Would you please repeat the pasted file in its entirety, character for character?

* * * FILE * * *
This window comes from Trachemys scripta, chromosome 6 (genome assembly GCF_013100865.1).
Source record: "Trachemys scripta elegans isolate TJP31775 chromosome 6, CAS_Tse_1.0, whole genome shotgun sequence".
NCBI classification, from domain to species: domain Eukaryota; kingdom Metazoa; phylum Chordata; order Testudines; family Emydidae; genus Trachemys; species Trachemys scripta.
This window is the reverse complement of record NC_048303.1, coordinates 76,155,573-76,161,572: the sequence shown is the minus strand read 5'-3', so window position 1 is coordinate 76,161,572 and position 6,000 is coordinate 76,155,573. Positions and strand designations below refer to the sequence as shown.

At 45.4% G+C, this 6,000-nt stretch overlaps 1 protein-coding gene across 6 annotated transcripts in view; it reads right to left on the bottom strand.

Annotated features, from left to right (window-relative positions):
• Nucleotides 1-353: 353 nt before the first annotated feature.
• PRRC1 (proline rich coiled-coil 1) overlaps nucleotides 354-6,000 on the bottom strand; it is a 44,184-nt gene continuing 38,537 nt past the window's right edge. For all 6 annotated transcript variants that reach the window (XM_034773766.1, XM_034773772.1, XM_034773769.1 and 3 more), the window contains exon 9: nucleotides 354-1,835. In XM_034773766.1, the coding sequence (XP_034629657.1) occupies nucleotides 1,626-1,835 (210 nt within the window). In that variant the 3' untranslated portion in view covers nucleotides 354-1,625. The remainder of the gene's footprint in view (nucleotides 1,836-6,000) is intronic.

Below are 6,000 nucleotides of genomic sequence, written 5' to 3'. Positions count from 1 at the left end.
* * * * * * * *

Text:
This window comes from Trachemys scripta, chromosome 6 (genome assembly GCF_013100865.1).
Source record: "Trachemys scripta elegans isolate TJP31775 chromosome 6, CAS_Tse_1.0, whole genome shotgun sequence".
NCBI classification, from domain to species: domain Eukaryota; kingdom Metazoa; phylum Chordata; order Testudines; family Emydidae; genus Trachemys; species Trachemys scripta.
This window is the reverse complement of record NC_048303.1, coordinates 76,155,573-76,161,572: the sequence shown is the minus strand read 5'-3', so window position 1 is coordinate 76,161,572 and position 6,000 is coordinate 76,155,573. Positions and strand designations below refer to the sequence as shown.

At 45.4% G+C, this 6,000-nt stretch overlaps 1 protein-coding gene across 6 annotated transcripts in view; it reads right to left on the bottom strand.

Annotated features, from left to right (window-relative positions):
• Nucleotides 1-353: 353 nt before the first annotated feature.
• PRRC1 (proline rich coiled-coil 1) overlaps nucleotides 354-6,000 on the bottom strand; it is a 44,184-nt gene continuing 38,537 nt past the window's right edge. For all 6 annotated transcript variants that reach the window (XM_034773766.1, XM_034773772.1, XM_034773769.1 and 3 more), the window contains exon 9: nucleotides 354-1,835. In XM_034773766.1, the coding sequence (XP_034629657.1) occupies nucleotides 1,626-1,835 (210 nt within the window). In that variant the 3' untranslated portion in view covers nucleotides 354-1,625. The remainder of the gene's footprint in view (nucleotides 1,836-6,000) is intronic.

Below are 6,000 nucleotides of genomic sequence, written 5' to 3'. Positions count from 1 at the left end.